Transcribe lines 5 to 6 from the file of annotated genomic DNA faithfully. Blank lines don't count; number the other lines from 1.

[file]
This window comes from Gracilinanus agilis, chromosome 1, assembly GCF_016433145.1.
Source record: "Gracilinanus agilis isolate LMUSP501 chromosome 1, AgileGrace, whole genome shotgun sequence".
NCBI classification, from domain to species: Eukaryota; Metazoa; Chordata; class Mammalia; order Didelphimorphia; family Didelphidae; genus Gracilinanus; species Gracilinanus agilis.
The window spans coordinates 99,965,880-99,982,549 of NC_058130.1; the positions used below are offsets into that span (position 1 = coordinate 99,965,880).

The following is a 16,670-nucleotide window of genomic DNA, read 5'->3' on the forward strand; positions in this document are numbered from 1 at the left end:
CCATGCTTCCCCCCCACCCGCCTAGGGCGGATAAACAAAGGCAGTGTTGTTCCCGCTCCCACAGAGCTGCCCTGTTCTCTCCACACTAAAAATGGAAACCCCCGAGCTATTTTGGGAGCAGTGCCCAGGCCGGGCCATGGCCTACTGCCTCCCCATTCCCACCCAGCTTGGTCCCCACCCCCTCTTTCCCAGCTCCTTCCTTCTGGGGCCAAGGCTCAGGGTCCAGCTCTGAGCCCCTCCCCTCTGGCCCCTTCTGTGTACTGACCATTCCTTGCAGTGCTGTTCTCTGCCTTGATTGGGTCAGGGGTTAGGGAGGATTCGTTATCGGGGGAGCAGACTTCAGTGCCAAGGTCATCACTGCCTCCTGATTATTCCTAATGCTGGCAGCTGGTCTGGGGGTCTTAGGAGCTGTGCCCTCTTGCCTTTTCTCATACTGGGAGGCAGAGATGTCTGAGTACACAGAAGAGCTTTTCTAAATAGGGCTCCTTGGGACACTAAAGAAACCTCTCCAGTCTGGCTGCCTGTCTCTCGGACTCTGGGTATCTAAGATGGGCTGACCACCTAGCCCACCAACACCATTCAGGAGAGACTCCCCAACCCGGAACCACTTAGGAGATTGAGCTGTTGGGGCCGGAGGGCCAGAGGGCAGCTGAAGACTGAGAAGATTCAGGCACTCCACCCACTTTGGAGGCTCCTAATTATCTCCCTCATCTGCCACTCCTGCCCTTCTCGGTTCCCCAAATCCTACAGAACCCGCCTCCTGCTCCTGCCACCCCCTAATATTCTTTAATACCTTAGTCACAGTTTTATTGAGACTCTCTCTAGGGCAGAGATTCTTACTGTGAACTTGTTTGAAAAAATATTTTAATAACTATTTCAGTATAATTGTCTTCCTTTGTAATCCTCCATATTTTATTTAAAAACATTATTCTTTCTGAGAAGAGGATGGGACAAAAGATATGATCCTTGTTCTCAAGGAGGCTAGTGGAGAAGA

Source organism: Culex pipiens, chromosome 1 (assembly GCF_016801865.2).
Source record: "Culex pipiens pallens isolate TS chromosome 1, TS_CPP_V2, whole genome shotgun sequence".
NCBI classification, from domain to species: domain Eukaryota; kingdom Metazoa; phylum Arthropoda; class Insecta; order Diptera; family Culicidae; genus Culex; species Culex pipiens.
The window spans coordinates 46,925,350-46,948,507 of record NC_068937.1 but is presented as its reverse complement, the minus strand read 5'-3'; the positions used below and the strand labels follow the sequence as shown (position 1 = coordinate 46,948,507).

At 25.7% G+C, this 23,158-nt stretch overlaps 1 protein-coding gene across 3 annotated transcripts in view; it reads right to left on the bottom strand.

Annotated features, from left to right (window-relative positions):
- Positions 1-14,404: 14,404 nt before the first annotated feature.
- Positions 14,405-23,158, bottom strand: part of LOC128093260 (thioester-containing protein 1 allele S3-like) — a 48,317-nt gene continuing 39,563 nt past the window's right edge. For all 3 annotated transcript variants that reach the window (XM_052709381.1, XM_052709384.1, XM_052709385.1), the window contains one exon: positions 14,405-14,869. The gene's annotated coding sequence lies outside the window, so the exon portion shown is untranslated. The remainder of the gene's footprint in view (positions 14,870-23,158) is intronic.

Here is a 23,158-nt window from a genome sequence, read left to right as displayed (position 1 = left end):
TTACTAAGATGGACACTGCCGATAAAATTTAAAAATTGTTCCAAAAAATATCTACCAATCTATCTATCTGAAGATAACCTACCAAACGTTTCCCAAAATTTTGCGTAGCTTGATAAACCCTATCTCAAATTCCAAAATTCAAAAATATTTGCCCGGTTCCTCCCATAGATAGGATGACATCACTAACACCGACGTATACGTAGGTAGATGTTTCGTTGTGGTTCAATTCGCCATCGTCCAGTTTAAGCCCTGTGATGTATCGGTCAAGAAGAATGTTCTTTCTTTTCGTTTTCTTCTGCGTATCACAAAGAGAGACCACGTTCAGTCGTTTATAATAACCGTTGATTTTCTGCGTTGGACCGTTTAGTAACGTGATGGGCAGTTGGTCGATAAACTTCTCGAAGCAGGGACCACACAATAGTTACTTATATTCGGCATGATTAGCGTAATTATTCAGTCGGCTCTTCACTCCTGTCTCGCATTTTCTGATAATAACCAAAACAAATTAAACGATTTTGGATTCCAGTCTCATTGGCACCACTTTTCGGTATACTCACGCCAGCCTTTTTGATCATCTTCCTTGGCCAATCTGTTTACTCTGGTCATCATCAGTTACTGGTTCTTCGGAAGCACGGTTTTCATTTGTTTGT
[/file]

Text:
The following is a 16,670-nucleotide window of genomic DNA, read 5'->3' on the forward strand; positions in this document are numbered from 1 at the left end:
CCATGCTTCCCCCCCACCCGCCTAGGGCGGATAAACAAAGGCAGTGTTGTTCCCGCTCCCACAGAGCTGCCCTGTTCTCTCCACACTAAAAATGGAAACCCCCGAGCTATTTTGGGAGCAGTGCCCAGGCCGGGCCATGGCCTACTGCCTCCCCATTCCCACCCAGCTTGGTCCCCACCCCCTCTTTCCCAGCTCCTTCCTTCTGGGGCCAAGGCTCAGGGTCCAGCTCTGAGCCCCTCCCCTCTGGCCCCTTCTGTGTACTGACCATTCCTTGCAGTGCTGTTCTCTGCCTTGATTGGGTCAGGGGTTAGGGAGGATTCGTTATCGGGGGAGCAGACTTCAGTGCCAAGGTCATCACTGCCTCCTGATTATTCCTAATGCTGGCAGCTGGTCTGGGGGTCTTAGGAGCTGTGCCCTCTTGCCTTTTCTCATACTGGGAGGCAGAGATGTCTGAGTACACAGAAGAGCTTTTCTAAATAGGGCTCCTTGGGACACTAAAGAAACCTCTCCAGTCTGGCTGCCTGTCTCTCGGACTCTGGGTATCTAAGATGGGCTGACCACCTAGCCCACCAACACCATTCAGGAGAGACTCCCCAACCCGGAACCACTTAGGAGATTGAGCTGTTGGGGCCGGAGGGCCAGAGGGCAGCTGAAGACTGAGAAGATTCAGGCACTCCACCCACTTTGGAGGCTCCTAATTATCTCCCTCATCTGCCACTCCTGCCCTTCTCGGTTCCCCAAATCCTACAGAACCCGCCTCCTGCTCCTGCCACCCCCTAATATTCTTTAATACCTTAGTCACAGTTTTATTGAGACTCTCTCTAGGGCAGAGATTCTTACTGTGAACTTGTTTGAAAAAATATTTTAATAACTATTTCAGTATAATTGTCTTCCTTTGTAATCCTCCATATTTTATTTAAAAACATTATTCTTTCTGAGAAGAGGATGGGACAAAAGATATGATCCTTGTTCTCAAGGAGGCTAGTGGAGAAGA